This month, we feature an article from the archives written by CAP’s former General Counsel Gordon Ownby
When a treating physician believes that a referral to another specialist is appropriate, a denied authorization does not mean that the physician should just quietly soldier on.
A 15-year-old patient who had seen Dr. P, her pediatrician, for many years for routine childhood issues visited Dr. P for left thigh pain. She had recently run a mile in her physical education class and Dr. P prescribed Motrin for the pain. An x-ray of the femur was negative and Dr. P excused his young patient from physical education for two weeks.
The patient returned about four months later, complaining that the back of her thigh still hurt. Dr. P diagnosed muscle spasm and treated her again with Motrin. Lab work showed a slightly elevated sed rate and elevated enzymes. When the patient returned a week later with continuing complaints of thigh pain, Dr. P diagnosed fibromyalgia and initiated a trial of Lyrica medication. Dr. P referred the young patient for an orthopedic consult, but the patient’s IPA declined to authorize the referral.
The patient returned two weeks later and reported that she had recently been to the ER, where the physician recommended that she use crutches. Dr. P proceeded with his diagnosis of fibromyalgia, treated with Gabapentin and Lyrica, and saw the patient on multiple occasions over the next several months without substantial improvement. During that time, an ultrasound revealed multifocal soft tissue cysts, which Dr. P attributed to likely trauma and hematoma. When swelling of his patient’s left leg failed to resolve, Dr. P scheduled an appointment for his patient to see a rheumatologist.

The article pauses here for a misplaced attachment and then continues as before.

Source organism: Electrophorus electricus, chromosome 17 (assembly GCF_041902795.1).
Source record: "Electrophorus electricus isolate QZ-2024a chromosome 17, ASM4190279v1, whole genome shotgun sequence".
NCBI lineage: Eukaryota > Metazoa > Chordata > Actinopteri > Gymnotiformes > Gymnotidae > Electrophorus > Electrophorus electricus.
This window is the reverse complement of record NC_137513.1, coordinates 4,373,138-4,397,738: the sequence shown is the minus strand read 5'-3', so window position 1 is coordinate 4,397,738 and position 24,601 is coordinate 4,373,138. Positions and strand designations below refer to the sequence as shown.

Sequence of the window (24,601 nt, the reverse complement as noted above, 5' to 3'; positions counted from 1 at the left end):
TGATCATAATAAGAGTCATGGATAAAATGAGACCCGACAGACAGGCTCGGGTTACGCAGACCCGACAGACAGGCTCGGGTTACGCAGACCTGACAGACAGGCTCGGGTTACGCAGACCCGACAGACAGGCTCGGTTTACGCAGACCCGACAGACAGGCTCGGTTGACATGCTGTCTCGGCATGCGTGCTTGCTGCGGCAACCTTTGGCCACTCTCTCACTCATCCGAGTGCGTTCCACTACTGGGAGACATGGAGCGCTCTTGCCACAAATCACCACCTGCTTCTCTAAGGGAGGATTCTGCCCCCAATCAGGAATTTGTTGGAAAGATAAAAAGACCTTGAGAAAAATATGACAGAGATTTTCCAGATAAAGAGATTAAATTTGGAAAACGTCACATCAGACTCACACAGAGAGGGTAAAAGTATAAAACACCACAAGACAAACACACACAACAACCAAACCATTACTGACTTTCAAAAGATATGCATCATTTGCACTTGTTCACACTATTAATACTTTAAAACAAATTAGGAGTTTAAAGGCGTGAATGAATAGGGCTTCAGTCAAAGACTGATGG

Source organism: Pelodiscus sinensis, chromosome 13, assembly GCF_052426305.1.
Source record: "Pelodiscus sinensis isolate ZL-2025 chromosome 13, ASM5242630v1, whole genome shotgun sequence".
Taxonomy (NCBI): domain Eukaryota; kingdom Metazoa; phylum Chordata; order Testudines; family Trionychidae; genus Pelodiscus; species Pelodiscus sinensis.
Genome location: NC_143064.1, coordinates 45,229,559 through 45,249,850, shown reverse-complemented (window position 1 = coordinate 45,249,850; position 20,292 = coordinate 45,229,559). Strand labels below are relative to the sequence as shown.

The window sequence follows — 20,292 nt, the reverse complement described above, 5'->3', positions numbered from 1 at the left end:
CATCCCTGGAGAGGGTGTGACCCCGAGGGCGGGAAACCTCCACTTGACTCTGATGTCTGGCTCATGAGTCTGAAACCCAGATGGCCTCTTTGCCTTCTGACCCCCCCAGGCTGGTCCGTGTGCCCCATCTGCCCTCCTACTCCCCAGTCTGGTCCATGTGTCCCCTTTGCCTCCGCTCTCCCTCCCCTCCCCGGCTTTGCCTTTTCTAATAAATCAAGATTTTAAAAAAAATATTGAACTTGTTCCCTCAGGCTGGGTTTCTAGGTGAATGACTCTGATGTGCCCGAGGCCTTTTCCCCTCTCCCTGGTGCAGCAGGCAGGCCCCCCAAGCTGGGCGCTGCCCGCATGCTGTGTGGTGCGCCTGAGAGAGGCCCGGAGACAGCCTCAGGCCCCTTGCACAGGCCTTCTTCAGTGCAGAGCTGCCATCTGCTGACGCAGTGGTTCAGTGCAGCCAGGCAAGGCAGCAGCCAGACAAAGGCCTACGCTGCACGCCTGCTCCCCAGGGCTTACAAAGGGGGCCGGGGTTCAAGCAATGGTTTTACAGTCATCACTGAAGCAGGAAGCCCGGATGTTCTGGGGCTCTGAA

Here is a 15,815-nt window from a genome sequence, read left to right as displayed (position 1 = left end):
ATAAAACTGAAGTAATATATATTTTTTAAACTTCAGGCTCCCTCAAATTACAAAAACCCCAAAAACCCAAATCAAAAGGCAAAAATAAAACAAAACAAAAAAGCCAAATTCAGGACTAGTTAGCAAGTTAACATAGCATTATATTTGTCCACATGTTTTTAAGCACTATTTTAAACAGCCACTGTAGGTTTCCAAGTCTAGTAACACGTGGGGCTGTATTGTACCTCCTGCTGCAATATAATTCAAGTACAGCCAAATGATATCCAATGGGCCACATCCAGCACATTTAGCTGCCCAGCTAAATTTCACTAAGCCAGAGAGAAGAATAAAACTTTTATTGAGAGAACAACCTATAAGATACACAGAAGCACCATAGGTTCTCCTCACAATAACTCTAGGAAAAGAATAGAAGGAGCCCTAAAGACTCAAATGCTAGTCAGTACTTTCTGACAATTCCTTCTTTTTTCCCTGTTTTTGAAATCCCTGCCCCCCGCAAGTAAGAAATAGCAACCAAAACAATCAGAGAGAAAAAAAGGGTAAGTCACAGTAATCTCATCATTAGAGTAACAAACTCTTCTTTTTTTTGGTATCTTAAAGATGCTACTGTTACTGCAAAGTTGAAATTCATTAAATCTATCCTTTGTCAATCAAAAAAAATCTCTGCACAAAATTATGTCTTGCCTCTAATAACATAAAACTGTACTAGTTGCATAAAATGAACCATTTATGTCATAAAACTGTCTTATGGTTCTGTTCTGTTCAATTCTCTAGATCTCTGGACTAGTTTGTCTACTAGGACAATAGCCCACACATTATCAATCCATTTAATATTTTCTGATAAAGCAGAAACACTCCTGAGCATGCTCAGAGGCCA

After taking the patient’s history and examining her, the pediatric rheumatologist doubted fibromyalgia but was concerned about a malignancy.
Following the patient’s return to Dr. P the next day, she was admitted to the hospital where she was diagnosed several days later with synovial cell sarcoma with multiple metastatic lesions in the lungs. The patient underwent surgery and chemotherapy but died two years later.
A lawsuit filed over Dr. P’s care was heard by an arbitrator, who considered evidence on both Dr. P’s actual care of his patient and on “causation” – that is, whether there was anything Dr. P could have done during the time of his treatment that would have prevented the patient’s fatal injury. The arbitrator issued an award for the patient’s family.
Certainly, Dr. P’s judgment in calling for an orthopedic consult was sound. But when the patient’s IPA denied the consultation, could he have done more for his patient than simply accept that denial?
Under California Business and Professions Code Section 510, “It is the public policy of the State of California that a health care practitioner be encouraged to advocate for appropriate health care for his or her patients.” The law was written not to establish the standard of care for healthcare providers, but to provide protection against retaliation against those who advocate for appropriate care for their patients.
The law goes on to explain: “For purposes of this section, ‘to advocate for appropriate health care’ means to appeal a payer’s decision to deny payment for a service pursuant to the reasonable grievance or appeal procedure established by a medical group, independent practice association, preferred provider organization, foundation, hospital medical staff and governing body, or payer, or to protest a decision, policy, or practice that the health care practitioner, consistent with that degree of learning and skill ordinarily possessed by reputable health care practitioners with the same license or certification and practicing according to the applicable legal standard of care, reasonably believes impairs the health care practitioner’s ability to provide appropriate health care to his or her patients.”
Physicians frequently participate in appeals over denied authorizations by contacting the decision-maker directly or by otherwise assisting the patient and family in their pursuit of the authorization. Physicians should document a discussion with the patient and family on the rationale and importance of getting the test or consultation.
In some situations, to accept a denial without doing more could be like treating a patient with one hand tied behind your back.